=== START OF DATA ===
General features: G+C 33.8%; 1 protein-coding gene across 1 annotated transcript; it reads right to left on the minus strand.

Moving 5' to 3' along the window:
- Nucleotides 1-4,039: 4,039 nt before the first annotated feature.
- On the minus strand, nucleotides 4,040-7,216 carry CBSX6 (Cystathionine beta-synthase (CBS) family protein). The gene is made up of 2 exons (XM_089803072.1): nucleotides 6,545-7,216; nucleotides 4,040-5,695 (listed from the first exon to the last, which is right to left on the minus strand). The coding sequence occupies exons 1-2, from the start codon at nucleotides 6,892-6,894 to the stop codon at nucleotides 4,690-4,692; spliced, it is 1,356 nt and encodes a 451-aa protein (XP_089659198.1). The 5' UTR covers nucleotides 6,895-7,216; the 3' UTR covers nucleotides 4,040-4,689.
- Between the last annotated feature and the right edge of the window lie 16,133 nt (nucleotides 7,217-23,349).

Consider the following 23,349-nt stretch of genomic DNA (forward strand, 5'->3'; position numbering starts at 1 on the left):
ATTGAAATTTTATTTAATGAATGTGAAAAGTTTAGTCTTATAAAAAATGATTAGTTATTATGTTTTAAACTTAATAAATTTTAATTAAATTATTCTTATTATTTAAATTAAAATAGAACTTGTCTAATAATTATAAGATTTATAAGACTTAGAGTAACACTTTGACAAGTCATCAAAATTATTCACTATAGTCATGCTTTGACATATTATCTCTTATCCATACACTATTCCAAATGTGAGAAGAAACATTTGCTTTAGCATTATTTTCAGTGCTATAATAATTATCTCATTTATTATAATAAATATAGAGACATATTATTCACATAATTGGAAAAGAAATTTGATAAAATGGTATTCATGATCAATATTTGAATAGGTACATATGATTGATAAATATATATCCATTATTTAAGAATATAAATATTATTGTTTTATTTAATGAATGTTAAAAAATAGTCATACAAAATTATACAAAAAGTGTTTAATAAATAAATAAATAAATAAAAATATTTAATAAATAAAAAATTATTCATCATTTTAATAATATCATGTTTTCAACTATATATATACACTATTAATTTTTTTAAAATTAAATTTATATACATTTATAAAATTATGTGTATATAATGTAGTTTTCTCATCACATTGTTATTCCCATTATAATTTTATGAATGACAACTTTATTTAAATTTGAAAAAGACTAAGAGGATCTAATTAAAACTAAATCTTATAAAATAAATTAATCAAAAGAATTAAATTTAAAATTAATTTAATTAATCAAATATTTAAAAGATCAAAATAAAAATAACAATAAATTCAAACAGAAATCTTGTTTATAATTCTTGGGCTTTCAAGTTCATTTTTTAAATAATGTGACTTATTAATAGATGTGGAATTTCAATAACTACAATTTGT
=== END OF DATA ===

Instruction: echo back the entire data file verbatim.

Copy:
General features: G+C 33.8%; 1 protein-coding gene across 1 annotated transcript; it reads right to left on the minus strand.

Moving 5' to 3' along the window:
- Nucleotides 1-4,039: 4,039 nt before the first annotated feature.
- On the minus strand, nucleotides 4,040-7,216 carry CBSX6 (Cystathionine beta-synthase (CBS) family protein). The gene is made up of 2 exons (XM_089803072.1): nucleotides 6,545-7,216; nucleotides 4,040-5,695 (listed from the first exon to the last, which is right to left on the minus strand). The coding sequence occupies exons 1-2, from the start codon at nucleotides 6,892-6,894 to the stop codon at nucleotides 4,690-4,692; spliced, it is 1,356 nt and encodes a 451-aa protein (XP_089659198.1). The 5' UTR covers nucleotides 6,895-7,216; the 3' UTR covers nucleotides 4,040-4,689.
- Between the last annotated feature and the right edge of the window lie 16,133 nt (nucleotides 7,217-23,349).

Consider the following 23,349-nt stretch of genomic DNA (forward strand, 5'->3'; position numbering starts at 1 on the left):
ATTGAAATTTTATTTAATGAATGTGAAAAGTTTAGTCTTATAAAAAATGATTAGTTATTATGTTTTAAACTTAATAAATTTTAATTAAATTATTCTTATTATTTAAATTAAAATAGAACTTGTCTAATAATTATAAGATTTATAAGACTTAGAGTAACACTTTGACAAGTCATCAAAATTATTCACTATAGTCATGCTTTGACATATTATCTCTTATCCATACACTATTCCAAATGTGAGAAGAAACATTTGCTTTAGCATTATTTTCAGTGCTATAATAATTATCTCATTTATTATAATAAATATAGAGACATATTATTCACATAATTGGAAAAGAAATTTGATAAAATGGTATTCATGATCAATATTTGAATAGGTACATATGATTGATAAATATATATCCATTATTTAAGAATATAAATATTATTGTTTTATTTAATGAATGTTAAAAAATAGTCATACAAAATTATACAAAAAGTGTTTAATAAATAAATAAATAAATAAAAATATTTAATAAATAAAAAATTATTCATCATTTTAATAATATCATGTTTTCAACTATATATATACACTATTAATTTTTTTAAAATTAAATTTATATACATTTATAAAATTATGTGTATATAATGTAGTTTTCTCATCACATTGTTATTCCCATTATAATTTTATGAATGACAACTTTATTTAAATTTGAAAAAGACTAAGAGGATCTAATTAAAACTAAATCTTATAAAATAAATTAATCAAAAGAATTAAATTTAAAATTAATTTAATTAATCAAATATTTAAAAGATCAAAATAAAAATAACAATAAATTCAAACAGAAATCTTGTTTATAATTCTTGGGCTTTCAAGTTCATTTTTTAAATAATGTGACTTATTAATAGATGTGGAATTTCAATAACTACAATTTGT